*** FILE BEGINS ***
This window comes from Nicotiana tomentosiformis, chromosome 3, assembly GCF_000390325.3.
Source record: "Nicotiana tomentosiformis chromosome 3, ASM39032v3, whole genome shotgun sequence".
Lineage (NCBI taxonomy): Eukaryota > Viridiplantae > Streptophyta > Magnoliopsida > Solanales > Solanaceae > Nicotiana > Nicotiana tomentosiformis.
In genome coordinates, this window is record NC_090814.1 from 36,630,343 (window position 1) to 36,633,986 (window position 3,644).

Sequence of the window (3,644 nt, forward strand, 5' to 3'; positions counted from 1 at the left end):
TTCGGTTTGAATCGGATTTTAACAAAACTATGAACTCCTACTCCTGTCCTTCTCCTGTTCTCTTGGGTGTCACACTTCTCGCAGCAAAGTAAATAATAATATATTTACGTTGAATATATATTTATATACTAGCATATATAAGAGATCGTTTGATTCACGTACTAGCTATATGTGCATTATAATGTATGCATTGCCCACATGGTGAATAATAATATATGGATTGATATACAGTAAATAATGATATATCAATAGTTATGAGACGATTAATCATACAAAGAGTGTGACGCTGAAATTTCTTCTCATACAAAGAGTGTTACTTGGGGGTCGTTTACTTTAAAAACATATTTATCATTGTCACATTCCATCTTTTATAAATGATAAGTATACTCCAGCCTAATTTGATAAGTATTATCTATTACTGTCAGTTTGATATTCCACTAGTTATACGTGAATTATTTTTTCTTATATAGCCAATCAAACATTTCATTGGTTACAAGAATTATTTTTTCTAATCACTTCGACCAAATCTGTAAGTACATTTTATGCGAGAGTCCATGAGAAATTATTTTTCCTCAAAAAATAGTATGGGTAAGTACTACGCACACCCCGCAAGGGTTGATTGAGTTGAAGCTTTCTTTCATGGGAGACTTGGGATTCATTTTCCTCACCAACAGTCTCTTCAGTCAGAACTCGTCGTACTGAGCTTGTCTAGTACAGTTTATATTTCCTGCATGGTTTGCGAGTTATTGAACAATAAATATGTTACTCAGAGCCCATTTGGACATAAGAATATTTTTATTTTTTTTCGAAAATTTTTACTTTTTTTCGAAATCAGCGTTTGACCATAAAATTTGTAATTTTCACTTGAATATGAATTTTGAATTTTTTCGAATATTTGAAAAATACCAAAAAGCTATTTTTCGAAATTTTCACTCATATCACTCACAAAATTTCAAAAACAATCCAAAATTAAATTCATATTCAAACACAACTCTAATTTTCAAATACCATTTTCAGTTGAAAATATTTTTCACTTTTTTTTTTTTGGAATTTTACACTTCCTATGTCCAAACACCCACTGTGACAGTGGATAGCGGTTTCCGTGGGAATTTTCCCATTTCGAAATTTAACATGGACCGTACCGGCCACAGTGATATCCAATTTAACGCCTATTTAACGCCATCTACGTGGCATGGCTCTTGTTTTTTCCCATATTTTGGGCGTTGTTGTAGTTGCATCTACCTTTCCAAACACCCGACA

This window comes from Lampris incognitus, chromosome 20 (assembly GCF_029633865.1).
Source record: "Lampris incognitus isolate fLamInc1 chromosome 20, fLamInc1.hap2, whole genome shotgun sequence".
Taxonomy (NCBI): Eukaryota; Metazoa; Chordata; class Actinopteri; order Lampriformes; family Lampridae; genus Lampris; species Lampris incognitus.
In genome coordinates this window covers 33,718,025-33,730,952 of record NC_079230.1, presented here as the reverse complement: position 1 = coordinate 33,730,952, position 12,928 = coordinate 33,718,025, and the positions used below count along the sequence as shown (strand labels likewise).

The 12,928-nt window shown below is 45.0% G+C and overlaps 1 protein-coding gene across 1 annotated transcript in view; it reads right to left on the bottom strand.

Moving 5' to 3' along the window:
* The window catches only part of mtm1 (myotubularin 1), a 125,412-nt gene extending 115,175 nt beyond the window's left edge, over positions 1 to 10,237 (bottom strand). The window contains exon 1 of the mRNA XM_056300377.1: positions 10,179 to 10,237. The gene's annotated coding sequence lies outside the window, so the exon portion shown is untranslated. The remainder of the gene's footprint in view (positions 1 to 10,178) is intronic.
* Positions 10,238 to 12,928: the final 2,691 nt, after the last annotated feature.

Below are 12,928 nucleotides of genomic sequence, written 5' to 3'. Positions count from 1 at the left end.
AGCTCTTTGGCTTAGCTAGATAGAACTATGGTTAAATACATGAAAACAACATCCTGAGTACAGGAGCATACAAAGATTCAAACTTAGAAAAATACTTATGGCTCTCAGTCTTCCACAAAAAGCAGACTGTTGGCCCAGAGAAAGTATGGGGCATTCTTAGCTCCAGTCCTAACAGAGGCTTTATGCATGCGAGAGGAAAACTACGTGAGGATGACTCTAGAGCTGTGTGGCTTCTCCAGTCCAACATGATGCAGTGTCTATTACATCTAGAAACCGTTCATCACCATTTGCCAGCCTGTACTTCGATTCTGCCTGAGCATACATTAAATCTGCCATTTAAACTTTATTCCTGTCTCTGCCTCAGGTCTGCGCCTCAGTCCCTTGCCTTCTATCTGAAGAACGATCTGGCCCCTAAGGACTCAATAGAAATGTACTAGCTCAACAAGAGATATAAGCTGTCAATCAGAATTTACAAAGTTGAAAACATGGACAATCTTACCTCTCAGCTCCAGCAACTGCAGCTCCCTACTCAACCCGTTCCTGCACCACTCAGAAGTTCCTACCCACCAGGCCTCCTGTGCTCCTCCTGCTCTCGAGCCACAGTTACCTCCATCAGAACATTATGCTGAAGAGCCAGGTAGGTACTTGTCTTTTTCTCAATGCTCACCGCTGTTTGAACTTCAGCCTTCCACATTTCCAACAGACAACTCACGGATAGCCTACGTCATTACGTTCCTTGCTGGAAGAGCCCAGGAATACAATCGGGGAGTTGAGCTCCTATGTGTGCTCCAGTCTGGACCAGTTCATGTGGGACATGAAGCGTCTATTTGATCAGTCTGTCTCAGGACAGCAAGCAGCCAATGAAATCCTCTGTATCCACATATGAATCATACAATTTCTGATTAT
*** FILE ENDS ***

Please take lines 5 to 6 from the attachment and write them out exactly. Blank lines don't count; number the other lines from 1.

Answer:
Sequence of the window (3,644 nt, forward strand, 5' to 3'; positions counted from 1 at the left end):
TTCGGTTTGAATCGGATTTTAACAAAACTATGAACTCCTACTCCTGTCCTTCTCCTGTTCTCTTGGGTGTCACACTTCTCGCAGCAAAGTAAATAATAATATATTTACGTTGAATATATATTTATATACTAGCATATATAAGAGATCGTTTGATTCACGTACTAGCTATATGTGCATTATAATGTATGCATTGCCCACATGGTGAATAATAATATATGGATTGATATACAGTAAATAATGATATATCAATAGTTATGAGACGATTAATCATACAAAGAGTGTGACGCTGAAATTTCTTCTCATACAAAGAGTGTTACTTGGGGGTCGTTTACTTTAAAAACATATTTATCATTGTCACATTCCATCTTTTATAAATGATAAGTATACTCCAGCCTAATTTGATAAGTATTATCTATTACTGTCAGTTTGATATTCCACTAGTTATACGTGAATTATTTTTTCTTATATAGCCAATCAAACATTTCATTGGTTACAAGAATTATTTTTTCTAATCACTTCGACCAAATCTGTAAGTACATTTTATGCGAGAGTCCATGAGAAATTATTTTTCCTCAAAAAATAGTATGGGTAAGTACTACGCACACCCCGCAAGGGTTGATTGAGTTGAAGCTTTCTTTCATGGGAGACTTGGGATTCATTTTCCTCACCAACAGTCTCTTCAGTCAGAACTCGTCGTACTGAGCTTGTCTAGTACAGTTTATATTTCCTGCATGGTTTGCGAGTTATTGAACAATAAATATGTTACTCAGAGCCCATTTGGACATAAGAATATTTTTATTTTTTTTCGAAAATTTTTACTTTTTTTCGAAATCAGCGTTTGACCATAAAATTTGTAATTTTCACTTGAATATGAATTTTGAATTTTTTCGAATATTTGAAAAATACCAAAAAGCTATTTTTCGAAATTTTCACTCATATCACTCACAAAATTTCAAAAACAATCCAAAATTAAATTCATATTCAAACACAACTCTAATTTTCAAATACCATTTTCAGTTGAAAATATTTTTCACTTTTTTTTTTTTGGAATTTTACACTTCCTATGTCCAAACACCCACTGTGACAGTGGATAGCGGTTTCCGTGGGAATTTTCCCATTTCGAAATTTAACATGGACCGTACCGGCCACAGTGATATCCAATTTAACGCCTATTTAACGCCATCTACGTGGCATGGCTCTTGTTTTTTCCCATATTTTGGGCGTTGTTGTAGTTGCATCTACCTTTCCAAACACCCGACA